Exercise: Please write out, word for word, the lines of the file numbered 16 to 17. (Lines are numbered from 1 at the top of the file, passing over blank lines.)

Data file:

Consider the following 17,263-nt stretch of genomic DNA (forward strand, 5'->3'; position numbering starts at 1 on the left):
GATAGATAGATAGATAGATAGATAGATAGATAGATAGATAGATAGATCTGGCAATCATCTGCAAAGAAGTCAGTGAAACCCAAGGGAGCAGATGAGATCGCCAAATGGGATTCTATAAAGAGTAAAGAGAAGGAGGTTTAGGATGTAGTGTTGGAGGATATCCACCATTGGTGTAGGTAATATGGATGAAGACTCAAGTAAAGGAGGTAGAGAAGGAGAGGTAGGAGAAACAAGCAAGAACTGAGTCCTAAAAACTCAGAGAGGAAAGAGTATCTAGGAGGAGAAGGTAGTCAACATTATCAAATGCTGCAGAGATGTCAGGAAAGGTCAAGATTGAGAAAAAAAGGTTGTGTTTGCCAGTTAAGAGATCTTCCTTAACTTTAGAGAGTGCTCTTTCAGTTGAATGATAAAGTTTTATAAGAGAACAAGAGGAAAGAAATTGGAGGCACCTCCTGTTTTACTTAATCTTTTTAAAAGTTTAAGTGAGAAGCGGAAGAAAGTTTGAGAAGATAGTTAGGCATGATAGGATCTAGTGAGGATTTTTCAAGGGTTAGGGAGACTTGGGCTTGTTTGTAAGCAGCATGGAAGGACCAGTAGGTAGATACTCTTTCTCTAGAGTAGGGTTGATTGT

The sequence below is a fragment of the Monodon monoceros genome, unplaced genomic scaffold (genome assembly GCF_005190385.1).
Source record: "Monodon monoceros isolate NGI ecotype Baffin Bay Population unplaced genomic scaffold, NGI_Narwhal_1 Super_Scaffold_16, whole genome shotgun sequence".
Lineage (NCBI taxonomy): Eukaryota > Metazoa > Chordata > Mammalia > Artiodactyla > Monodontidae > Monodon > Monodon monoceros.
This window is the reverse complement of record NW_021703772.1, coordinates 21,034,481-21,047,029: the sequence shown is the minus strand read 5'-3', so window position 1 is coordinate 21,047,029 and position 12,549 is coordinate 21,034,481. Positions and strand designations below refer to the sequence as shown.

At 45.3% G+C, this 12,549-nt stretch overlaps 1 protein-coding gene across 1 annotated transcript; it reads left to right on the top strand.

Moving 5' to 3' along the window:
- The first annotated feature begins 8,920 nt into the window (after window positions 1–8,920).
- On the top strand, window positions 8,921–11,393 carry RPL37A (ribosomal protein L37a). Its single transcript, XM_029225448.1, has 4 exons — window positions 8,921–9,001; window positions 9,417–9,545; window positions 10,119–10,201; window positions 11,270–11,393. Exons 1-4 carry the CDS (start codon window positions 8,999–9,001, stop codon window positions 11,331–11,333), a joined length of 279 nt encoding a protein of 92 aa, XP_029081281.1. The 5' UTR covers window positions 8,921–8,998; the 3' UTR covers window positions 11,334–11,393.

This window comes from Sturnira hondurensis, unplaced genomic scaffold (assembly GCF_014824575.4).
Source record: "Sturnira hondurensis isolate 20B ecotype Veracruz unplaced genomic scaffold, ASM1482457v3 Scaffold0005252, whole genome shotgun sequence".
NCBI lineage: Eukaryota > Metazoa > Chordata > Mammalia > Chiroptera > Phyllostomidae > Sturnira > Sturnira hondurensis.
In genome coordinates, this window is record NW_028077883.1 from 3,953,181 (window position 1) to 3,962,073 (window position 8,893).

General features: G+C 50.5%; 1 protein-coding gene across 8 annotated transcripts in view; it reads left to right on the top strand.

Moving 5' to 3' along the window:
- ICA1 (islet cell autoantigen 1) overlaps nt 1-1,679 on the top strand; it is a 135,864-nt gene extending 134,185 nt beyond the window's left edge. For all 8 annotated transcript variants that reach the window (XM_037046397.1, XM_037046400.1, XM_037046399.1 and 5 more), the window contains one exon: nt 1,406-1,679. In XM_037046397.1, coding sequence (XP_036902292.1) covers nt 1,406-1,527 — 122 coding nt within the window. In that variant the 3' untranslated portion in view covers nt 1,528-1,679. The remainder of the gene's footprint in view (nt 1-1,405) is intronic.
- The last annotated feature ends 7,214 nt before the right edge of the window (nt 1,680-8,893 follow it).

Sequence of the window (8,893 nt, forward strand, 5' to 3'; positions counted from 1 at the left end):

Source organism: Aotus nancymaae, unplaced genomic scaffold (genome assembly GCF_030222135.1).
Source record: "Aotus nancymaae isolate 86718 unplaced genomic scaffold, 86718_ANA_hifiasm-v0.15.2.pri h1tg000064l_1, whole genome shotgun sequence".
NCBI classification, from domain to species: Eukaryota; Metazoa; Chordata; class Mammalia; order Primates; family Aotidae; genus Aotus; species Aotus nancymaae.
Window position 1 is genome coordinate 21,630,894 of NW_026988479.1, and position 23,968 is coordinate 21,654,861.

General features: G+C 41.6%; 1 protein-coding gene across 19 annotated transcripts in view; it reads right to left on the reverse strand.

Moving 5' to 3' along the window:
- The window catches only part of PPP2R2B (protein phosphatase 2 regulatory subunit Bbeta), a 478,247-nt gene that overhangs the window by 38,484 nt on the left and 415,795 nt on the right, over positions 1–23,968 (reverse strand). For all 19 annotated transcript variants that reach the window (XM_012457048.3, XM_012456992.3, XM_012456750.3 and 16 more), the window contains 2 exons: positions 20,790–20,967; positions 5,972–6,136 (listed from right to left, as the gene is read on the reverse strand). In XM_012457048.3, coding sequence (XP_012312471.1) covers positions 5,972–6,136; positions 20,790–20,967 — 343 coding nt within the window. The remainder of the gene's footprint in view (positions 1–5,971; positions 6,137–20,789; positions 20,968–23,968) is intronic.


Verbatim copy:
Moving 5' to 3' along the window:
- ICA1 (islet cell autoantigen 1) overlaps nt 1-1,679 on the top strand; it is a 135,864-nt gene extending 134,185 nt beyond the window's left edge. For all 8 annotated transcript variants that reach the window (XM_037046397.1, XM_037046400.1, XM_037046399.1 and 5 more), the window contains one exon: nt 1,406-1,679. In XM_037046397.1, coding sequence (XP_036902292.1) covers nt 1,406-1,527 — 122 coding nt within the window. In that variant the 3' untranslated portion in view covers nt 1,528-1,679. The remainder of the gene's footprint in view (nt 1-1,405) is intronic.